Consistency can have a strong effect on people who watch movies or read books a lot, possibly damaging their opinions over time by confusing them or forcing them to make rationalizations for errors.  Star Trek and Star Wars are ripe with those.  I find myself cringing every time someone says how good Rogue One was because I want to say “but did you see…”   So, while I still mostly enjoy many commercial science fiction and fantasy offerings, even when consistency is an issue, I find myself irritated more as I grow older.  I even choose to forgo some offerings because I just don’t want a good memory tarnished by sub-par efforts, even from the original creator.

Advertisements

Filler’ Up (from my Patreon page)

I have been watching a lot of Youtube, reading, and playing video games lately.  What has that got to do with writing and painting?  Well, glad you asked.  Everything.  I am constantly looking for ideas that push my boundaries in writing and painting.   I found that Youtube has computer animated short film channels where animator and director students and enthusiasts show off their work.  There are not only interesting stories but also beautiful animations in a variety of styles, which are basically moving artwork.

In addition, I recently read two very good books, both free.  The first one I read was about an AI-driven exploration ship that accidentally harms a civilization by ignoring them when it learns the human ability to lose track of time.  I won “At the Speed of Light” by Simon Morden as an early reviewer e-book from the site where I catalog my book collection and I will put a fuller review on the site.  If you are a reader like me, Librarything is a great place to track your books, get reviews, and win free books.  Not all the books are good but a good number are worth the time.  The second book was a free e-book from a new series by one of my favorite authors, Brandon Sanderson.  “The Way of Kings” was a book I was going to hold off on because of how many were projected in the series and how long it takes to get the next installment; however, when you get a free copy, you know.  The only reason to hold off was that my memory is not as good as it used to be and the two or three-year wait for a book makes for lots of confusion.  I reread the “Stone of Farewell” several times waiting on “To Green Angel Tower”.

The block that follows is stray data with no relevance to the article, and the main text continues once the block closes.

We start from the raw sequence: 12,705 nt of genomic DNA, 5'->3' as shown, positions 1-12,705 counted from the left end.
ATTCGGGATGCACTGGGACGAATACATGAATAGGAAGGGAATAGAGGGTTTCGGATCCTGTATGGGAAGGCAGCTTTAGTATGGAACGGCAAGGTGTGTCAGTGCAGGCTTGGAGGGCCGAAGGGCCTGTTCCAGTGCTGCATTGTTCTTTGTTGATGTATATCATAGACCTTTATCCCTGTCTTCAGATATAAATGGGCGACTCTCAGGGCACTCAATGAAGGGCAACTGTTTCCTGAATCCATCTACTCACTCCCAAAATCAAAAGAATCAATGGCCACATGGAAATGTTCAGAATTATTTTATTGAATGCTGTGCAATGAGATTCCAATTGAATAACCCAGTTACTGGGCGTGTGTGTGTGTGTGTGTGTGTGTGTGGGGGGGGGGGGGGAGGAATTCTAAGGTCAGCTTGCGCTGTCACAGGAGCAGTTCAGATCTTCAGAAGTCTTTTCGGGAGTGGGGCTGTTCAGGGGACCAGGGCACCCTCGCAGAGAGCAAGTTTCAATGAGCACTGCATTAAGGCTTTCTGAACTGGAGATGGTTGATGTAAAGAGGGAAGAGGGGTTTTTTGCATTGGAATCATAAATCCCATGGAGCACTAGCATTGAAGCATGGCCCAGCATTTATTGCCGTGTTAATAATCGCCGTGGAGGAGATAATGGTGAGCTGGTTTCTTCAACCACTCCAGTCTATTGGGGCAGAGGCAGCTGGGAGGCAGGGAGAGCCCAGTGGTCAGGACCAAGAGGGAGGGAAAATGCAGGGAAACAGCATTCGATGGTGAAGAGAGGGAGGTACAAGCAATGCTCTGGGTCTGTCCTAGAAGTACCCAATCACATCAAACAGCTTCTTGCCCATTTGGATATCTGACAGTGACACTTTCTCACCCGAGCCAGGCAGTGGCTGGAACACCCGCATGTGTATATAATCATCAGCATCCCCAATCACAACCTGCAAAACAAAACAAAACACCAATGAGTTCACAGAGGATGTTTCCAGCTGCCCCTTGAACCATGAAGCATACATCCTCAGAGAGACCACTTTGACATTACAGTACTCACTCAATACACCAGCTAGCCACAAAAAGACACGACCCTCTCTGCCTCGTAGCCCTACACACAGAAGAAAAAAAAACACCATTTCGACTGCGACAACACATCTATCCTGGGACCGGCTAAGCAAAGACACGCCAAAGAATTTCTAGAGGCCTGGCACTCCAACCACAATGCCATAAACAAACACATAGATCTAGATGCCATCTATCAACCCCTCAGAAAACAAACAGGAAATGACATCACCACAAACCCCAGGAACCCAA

Finally, I am a big video game buff, but not only for the play, also for the story telling and artwork that has become on a par with anything coming out of Hollywood, sometimes better.  The story and cinematic scenes in Halo 4, Mass Effect, or Skyrim are amazing.  I drink in the art and writing throughout the gameplay.  Almost anything to do with fantasy or science fiction art or writing inspires me to try harder at what I do.  If you check my archives, you will find posts on Mass Effect and Skyrim, as well as, mention of my collection on Librarything, including reviews.

World Creation (from my Patreon page)

One of the fun aspects of writing any story is creating the world or universe your characters live in.  For example, in “Sensu Learns a Lesson”, while I did not go in-depth into the politics and players of this story, I had to think about a universe that was full of aliens and political intrigue.  Also, I made a beginning into the living and social structures of the Altharians, they lived underground and looked like transparent blue slugs.  The Altharians live in underground structures carved out over millennia by the passage of their ancestors.  They are master spies (their society is completely focused on spying) because of their ability to shape change.  I also began to create a class structure through the mention of royal blood.  If I ever manage to expand this story, I will have to vigorously expand on all these choices.